Rights of publicity and privacy can present issues for podcasters and other media companies who feature people in their productions.  Almost two years ago, we wrote about the lawsuit brought by the surviving family members of the character who was central to the S-Town podcast. The podcast focused much of its attention on the life of this individual who was not an elected official or any other sort of public figure. As the individual died before the podcast’s release, the family sued on his behalf, arguing that the podcast violated his rights of publicity.  The lawsuit now has reportedly been settled.  That settlement suggests that we should repeat the advice that we gave when the suit was first filed, as that advice remains relevant today.

Various states grant individuals rights of publicity to exploit their names, likeness, or stories – essentially barring others from exploiting that person without his or her permission. Other state laws grant individuals a right of privacy to keep private facts private. While the details and exceptions to these rights differ from state to state, they generally do not restrict bona fide news stories about public figures or reporting on other matters that are in the public interest – and the First Amendment provides broad protections for truthful stories about public figures.  Most broadcasters and other media companies don’t routinely run up against the restrictions set out in these laws in their day-to-day coverage of news events. But the analysis may be significantly different when a podcast or other media production gets into the stories of individuals who are not public figures.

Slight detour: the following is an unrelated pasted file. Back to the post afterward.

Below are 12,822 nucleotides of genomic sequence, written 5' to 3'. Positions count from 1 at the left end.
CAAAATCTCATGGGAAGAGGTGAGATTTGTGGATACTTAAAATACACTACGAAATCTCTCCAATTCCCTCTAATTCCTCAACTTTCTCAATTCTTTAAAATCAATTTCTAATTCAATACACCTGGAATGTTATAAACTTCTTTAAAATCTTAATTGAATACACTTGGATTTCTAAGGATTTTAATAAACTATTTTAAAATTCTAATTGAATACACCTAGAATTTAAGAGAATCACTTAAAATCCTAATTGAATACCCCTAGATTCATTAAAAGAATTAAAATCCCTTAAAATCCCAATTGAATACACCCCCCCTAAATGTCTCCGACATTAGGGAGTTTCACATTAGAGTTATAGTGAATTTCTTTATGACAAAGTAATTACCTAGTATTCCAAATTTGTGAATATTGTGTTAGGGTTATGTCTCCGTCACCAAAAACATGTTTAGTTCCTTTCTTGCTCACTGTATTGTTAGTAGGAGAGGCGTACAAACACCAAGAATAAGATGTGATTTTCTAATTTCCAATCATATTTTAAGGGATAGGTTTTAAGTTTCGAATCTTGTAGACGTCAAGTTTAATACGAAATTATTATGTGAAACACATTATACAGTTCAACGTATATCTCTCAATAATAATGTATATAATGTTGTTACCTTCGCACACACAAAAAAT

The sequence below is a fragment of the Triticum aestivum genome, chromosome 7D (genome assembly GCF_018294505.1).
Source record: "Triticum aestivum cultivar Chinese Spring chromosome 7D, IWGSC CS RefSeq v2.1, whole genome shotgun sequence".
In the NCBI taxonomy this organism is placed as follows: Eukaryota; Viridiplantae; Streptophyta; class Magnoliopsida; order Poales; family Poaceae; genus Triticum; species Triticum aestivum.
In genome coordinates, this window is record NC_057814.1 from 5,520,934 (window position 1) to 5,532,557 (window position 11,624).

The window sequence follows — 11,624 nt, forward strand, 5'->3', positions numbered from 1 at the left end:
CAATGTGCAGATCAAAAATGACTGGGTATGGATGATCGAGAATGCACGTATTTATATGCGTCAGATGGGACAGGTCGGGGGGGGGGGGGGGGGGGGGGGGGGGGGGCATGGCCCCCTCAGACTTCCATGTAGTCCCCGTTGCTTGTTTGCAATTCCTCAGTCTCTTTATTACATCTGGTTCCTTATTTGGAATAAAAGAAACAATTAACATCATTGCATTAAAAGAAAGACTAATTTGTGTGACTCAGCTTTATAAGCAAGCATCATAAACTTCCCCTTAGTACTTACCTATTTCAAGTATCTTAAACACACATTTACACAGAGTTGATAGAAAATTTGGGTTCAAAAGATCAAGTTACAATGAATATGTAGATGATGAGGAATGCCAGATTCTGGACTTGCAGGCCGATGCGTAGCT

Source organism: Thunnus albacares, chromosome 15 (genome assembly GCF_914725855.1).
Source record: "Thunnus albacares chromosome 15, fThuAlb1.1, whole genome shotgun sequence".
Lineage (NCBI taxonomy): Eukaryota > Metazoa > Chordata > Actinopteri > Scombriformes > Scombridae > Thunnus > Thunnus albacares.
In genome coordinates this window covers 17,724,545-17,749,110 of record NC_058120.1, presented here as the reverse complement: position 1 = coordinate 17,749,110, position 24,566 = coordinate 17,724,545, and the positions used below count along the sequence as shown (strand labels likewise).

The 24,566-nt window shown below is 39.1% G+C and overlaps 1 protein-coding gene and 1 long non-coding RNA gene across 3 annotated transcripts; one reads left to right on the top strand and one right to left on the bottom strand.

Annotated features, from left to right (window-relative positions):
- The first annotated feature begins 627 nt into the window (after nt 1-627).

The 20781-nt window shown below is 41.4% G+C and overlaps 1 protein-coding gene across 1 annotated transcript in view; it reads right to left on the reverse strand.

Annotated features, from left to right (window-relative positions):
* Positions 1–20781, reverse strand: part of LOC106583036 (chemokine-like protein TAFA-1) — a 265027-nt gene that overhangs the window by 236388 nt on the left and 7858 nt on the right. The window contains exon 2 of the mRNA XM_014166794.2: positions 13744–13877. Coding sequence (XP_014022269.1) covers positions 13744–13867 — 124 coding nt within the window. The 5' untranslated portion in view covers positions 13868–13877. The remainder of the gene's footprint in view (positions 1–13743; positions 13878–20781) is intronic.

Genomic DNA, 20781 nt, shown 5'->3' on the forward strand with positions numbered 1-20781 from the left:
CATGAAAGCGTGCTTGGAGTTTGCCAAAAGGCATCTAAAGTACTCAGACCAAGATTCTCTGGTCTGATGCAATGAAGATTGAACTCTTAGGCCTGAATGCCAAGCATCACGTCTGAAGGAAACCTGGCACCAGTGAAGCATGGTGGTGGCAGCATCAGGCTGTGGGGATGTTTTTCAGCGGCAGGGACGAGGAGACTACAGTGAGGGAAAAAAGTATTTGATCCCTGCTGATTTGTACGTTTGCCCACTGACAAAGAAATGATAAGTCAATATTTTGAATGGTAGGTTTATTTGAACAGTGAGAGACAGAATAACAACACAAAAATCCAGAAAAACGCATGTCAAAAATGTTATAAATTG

Podcasts and various other reality programming, in particular, may be more lifestyle-oriented, and may detail private facts about individuals who are not in the news, leading to issues like those raised in the S-Town litigation. Getting a release from the subject of an interview waiving the subject’s rights to publicity and privacy, and otherwise giving the producer the rights to exploit the recordings that are made, can help to reduce the risk that these laws may otherwise pose. In addition, a release may offer other benefits.

In the last few years, there have been several stories initially developed for podcasts that have been repurposed and developed into movies or television programming – or the podcasts themselves may be used beyond the original medium for which they were created. Having the rights from the individuals interviewed for the podcast to use that material (both the actual recordings and the stories conveyed) in any medium may make it safer to repurpose that content for use in later productions. It also helps to reduce liability concerns if the company creating the podcast is looking to do some sort of business transaction (as is reportedly the company behind the S-Town podcast).

Obviously, the risks may monetarily be different for a large, successful podcast than for one produced in a basement focusing on purely local businesses.  But the legal issues are the same, and even the stay-at-home podcaster hopes that one day, his or her podcast will be discovered by the world and become the next S-Town (or the podcast produced by the same company, Serial).  So a little advance planning for that day, or to avoid the risks that even the basement podcaster can face as it can be subject to these lawsuits and likely will have far fewer resources with which to defend against such claims if they are brought, is worth the time.